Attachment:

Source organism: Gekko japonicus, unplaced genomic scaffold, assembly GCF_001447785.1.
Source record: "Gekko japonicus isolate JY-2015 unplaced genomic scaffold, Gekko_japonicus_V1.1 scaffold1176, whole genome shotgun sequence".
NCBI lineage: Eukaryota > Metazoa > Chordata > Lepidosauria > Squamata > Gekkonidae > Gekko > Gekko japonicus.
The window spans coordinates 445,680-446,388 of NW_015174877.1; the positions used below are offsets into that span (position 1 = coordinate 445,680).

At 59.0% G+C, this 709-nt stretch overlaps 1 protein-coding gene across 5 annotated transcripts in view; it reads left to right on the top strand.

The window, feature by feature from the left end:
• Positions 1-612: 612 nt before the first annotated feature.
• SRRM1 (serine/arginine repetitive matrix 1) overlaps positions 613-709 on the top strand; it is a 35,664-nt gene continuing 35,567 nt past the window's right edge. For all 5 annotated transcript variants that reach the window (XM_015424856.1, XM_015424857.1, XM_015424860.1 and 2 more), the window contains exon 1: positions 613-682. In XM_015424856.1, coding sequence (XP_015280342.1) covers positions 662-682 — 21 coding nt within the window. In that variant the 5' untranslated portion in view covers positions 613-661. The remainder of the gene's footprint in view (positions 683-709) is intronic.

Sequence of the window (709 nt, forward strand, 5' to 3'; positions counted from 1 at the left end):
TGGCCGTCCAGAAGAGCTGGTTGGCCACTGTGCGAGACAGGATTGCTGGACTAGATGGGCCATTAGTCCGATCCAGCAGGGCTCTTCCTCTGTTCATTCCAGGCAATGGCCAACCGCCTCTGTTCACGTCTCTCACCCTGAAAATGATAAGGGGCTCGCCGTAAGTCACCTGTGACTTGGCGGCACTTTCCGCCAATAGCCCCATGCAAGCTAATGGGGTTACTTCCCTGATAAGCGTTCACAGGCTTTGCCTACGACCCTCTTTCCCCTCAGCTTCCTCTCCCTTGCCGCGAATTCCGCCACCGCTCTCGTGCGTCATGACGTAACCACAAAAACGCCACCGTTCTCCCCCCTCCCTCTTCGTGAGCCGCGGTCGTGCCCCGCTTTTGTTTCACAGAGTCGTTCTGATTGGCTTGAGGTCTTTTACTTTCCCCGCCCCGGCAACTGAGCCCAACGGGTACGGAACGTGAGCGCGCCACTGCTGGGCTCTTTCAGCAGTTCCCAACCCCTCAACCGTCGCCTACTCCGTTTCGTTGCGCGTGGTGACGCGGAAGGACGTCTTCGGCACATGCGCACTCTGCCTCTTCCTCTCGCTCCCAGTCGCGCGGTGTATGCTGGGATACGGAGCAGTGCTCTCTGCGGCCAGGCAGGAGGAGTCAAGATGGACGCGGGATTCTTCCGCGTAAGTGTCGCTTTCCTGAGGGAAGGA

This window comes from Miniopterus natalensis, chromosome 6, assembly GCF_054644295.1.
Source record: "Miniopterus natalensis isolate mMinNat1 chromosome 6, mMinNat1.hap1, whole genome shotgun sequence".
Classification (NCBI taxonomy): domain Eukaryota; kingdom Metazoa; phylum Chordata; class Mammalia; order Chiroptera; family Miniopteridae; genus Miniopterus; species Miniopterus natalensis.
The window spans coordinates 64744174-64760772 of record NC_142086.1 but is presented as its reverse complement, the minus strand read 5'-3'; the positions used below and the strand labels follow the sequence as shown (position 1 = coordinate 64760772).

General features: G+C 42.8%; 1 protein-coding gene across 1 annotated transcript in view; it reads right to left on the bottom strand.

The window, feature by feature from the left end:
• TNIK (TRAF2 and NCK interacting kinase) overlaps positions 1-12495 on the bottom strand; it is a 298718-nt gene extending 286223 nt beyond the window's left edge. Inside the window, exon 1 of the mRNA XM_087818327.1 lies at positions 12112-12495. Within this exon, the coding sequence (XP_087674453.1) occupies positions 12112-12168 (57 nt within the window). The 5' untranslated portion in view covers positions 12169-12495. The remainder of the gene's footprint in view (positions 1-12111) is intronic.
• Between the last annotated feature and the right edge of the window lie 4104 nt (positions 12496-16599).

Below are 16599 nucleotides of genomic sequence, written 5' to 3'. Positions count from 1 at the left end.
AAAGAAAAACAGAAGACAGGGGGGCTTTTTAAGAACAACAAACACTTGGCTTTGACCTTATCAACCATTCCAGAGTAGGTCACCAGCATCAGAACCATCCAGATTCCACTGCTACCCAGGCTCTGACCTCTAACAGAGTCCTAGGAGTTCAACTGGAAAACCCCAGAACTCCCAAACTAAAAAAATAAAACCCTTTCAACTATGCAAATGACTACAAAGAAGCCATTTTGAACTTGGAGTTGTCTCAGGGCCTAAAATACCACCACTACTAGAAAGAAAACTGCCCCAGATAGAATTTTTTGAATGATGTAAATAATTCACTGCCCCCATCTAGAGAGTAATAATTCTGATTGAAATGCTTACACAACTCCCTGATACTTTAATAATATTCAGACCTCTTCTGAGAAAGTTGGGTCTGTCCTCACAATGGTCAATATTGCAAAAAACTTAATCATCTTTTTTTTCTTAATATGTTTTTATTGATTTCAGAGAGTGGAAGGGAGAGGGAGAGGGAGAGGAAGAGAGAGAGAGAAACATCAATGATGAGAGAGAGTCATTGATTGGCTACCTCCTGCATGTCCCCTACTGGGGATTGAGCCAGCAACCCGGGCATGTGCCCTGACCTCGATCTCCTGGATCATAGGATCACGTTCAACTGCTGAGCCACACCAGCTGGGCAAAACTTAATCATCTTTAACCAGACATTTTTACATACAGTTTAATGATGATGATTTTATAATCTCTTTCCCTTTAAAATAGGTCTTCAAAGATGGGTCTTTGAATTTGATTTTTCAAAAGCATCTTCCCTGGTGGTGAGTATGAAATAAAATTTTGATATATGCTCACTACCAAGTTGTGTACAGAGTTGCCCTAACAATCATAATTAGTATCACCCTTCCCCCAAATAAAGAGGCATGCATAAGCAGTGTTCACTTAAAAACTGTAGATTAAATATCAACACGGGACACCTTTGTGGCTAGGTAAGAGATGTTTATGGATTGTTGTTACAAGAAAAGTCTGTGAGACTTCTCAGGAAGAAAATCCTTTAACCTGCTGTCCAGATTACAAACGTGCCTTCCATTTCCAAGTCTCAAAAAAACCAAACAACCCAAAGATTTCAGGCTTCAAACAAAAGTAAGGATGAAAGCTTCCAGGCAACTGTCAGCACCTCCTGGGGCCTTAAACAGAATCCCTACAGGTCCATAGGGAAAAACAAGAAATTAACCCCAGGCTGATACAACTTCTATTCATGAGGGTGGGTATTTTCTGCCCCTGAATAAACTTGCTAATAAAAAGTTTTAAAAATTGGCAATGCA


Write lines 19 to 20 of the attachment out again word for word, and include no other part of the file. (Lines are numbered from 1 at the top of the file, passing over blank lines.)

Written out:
Below are 16599 nucleotides of genomic sequence, written 5' to 3'. Positions count from 1 at the left end.
AAAGAAAAACAGAAGACAGGGGGGCTTTTTAAGAACAACAAACACTTGGCTTTGACCTTATCAACCATTCCAGAGTAGGTCACCAGCATCAGAACCATCCAGATTCCACTGCTACCCAGGCTCTGACCTCTAACAGAGTCCTAGGAGTTCAACTGGAAAACCCCAGAACTCCCAAACTAAAAAAATAAAACCCTTTCAACTATGCAAATGACTACAAAGAAGCCATTTTGAACTTGGAGTTGTCTCAGGGCCTAAAATACCACCACTACTAGAAAGAAAACTGCCCCAGATAGAATTTTTTGAATGATGTAAATAATTCACTGCCCCCATCTAGAGAGTAATAATTCTGATTGAAATGCTTACACAACTCCCTGATACTTTAATAATATTCAGACCTCTTCTGAGAAAGTTGGGTCTGTCCTCACAATGGTCAATATTGCAAAAAACTTAATCATCTTTTTTTTCTTAATATGTTTTTATTGATTTCAGAGAGTGGAAGGGAGAGGGAGAGGGAGAGGAAGAGAGAGAGAGAAACATCAATGATGAGAGAGAGTCATTGATTGGCTACCTCCTGCATGTCCCCTACTGGGGATTGAGCCAGCAACCCGGGCATGTGCCCTGACCTCGATCTCCTGGATCATAGGATCACGTTCAACTGCTGAGCCACACCAGCTGGGCAAAACTTAATCATCTTTAACCAGACATTTTTACATACAGTTTAATGATGATGATTTTATAATCTCTTTCCCTTTAAAATAGGTCTTCAAAGATGGGTCTTTGAATTTGATTTTTCAAAAGCATCTTCCCTGGTGGTGAGTATGAAATAAAATTTTGATATATGCTCACTACCAAGTTGTGTACAGAGTTGCCCTAACAATCATAATTAGTATCACCCTTCCCCCAAATAAAGAGGCATGCATAAGCAGTGTTCACTTAAAAACTGTAGATTAAATATCAACACGGGACACCTTTGTGGCTAGGTAAGAGATGTTTATGGATTGTTGTTACAAGAAAAGTCTGTGAGACTTCTCAGGAAGAAAATCCTTTAACCTGCTGTCCAGATTACAAACGTGCCTTCCATTTCCAAGTCTCAAAAAAACCAAACAACCCAAAGATTTCAGGCTTCAAACAAAAGTAAGGATGAAAGCTTCCAGGCAACTGTCAGCACCTCCTGGGGCCTTAAACAGAATCCCTACAGGTCCATAGGGAAAAACAAGAAATTAACCCCAGGCTGATACAACTTCTATTCATGAGGGTGGGTATTTTCTGCCCCTGAATAAACTTGCTAATAAAAAGTTTTAAAAATTGGCAATGCA